Public health urging people to utilize shingles vaccine

ALBANY, Ga. -- The Southwest Public Health District is encouraging those 60 years of age or older to take advantage of the shingles vaccine, a news release from the district indicates.

Along with post-herpetic neuralgia, shingles can cause eye problems, depression, anxiety, difficulty concentrating, loss of appetite and weight loss, officials say.

The disease is caused by the same virus responsible for chickenpox. After someone recovers from chickenpox, the virus remains dormant in the body only to reactivate without warning years later. Shingles can't be passed from one person to another, however, a person with shingles can pass the virus to somebody else.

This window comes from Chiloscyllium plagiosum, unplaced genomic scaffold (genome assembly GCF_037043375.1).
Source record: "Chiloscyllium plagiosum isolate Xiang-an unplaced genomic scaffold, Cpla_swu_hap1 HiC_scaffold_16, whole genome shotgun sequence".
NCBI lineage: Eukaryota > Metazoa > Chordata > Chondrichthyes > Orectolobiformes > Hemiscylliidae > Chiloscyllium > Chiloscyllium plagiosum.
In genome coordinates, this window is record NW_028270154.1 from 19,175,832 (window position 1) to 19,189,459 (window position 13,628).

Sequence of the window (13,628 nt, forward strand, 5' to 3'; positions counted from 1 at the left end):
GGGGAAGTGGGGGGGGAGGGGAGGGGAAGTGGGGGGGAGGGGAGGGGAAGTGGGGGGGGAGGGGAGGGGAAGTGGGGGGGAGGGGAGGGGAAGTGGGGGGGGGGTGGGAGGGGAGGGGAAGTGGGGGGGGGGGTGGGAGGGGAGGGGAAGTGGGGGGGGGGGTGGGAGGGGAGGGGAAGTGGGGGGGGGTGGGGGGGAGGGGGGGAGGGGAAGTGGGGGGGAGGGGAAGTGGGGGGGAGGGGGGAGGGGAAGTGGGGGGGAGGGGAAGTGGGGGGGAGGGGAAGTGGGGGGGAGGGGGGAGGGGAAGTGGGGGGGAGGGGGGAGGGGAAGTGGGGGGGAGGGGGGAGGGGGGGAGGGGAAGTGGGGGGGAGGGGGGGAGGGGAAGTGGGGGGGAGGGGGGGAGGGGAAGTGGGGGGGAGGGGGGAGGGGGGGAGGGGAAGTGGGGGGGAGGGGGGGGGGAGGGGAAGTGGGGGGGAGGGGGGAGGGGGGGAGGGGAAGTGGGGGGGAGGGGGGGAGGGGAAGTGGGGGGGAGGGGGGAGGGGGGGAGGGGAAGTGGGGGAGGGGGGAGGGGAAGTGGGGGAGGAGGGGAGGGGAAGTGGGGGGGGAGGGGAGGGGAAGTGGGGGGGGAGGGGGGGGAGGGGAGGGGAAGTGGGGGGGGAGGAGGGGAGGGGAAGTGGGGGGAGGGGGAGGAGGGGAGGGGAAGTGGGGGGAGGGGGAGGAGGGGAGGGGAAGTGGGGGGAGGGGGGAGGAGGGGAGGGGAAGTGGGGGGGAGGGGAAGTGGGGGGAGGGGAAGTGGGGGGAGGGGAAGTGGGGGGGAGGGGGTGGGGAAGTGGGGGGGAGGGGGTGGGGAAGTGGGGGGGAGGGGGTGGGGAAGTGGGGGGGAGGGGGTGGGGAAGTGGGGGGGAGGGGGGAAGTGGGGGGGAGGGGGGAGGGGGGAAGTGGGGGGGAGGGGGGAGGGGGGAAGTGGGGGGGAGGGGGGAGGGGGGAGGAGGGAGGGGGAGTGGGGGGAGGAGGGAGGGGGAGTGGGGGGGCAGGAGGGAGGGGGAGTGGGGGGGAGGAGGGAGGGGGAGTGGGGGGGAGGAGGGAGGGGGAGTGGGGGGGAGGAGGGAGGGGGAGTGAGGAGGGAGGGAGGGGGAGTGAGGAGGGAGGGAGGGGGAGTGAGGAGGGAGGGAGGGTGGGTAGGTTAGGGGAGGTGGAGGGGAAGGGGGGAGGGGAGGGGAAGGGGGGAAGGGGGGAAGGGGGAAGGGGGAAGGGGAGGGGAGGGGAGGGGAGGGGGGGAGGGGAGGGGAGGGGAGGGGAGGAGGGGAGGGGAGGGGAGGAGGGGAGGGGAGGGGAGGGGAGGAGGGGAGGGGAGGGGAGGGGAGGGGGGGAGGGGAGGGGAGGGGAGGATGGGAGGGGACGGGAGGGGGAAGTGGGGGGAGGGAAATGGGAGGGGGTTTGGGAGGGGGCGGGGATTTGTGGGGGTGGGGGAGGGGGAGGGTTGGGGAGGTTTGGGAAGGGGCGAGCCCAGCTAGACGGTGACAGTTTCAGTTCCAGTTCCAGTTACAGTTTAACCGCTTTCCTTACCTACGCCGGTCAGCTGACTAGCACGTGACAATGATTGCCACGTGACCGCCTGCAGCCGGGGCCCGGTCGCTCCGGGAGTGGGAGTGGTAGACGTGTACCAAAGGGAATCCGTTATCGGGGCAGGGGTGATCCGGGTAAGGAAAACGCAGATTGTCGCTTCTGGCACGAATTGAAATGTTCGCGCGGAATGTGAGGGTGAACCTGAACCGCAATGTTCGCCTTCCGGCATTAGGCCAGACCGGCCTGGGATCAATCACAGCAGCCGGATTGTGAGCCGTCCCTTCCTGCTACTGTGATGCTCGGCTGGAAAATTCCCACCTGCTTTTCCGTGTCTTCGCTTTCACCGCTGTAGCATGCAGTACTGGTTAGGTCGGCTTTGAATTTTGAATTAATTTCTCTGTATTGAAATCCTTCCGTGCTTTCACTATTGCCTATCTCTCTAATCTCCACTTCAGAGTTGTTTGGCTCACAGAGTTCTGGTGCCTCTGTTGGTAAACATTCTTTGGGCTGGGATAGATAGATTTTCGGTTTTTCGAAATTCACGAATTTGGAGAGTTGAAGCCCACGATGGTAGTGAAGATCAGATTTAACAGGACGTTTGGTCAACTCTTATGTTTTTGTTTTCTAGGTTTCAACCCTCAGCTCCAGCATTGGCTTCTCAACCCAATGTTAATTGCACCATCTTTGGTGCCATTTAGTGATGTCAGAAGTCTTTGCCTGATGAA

If someone who has never had chickenpox is infected with it, they will develop chickenpox, not shingles, health officials say.

The only protection against shingles is a vaccination. Doses of the vaccine are available at local health departments, public health officials say.

The Centers for Disease Control and Prevention doesn't have a recommendation for routine use of the vaccine for people 50-59 years of age, but it is approved by the Food and Drug Administration for people 50 and older and is available by prescription from a health care professional.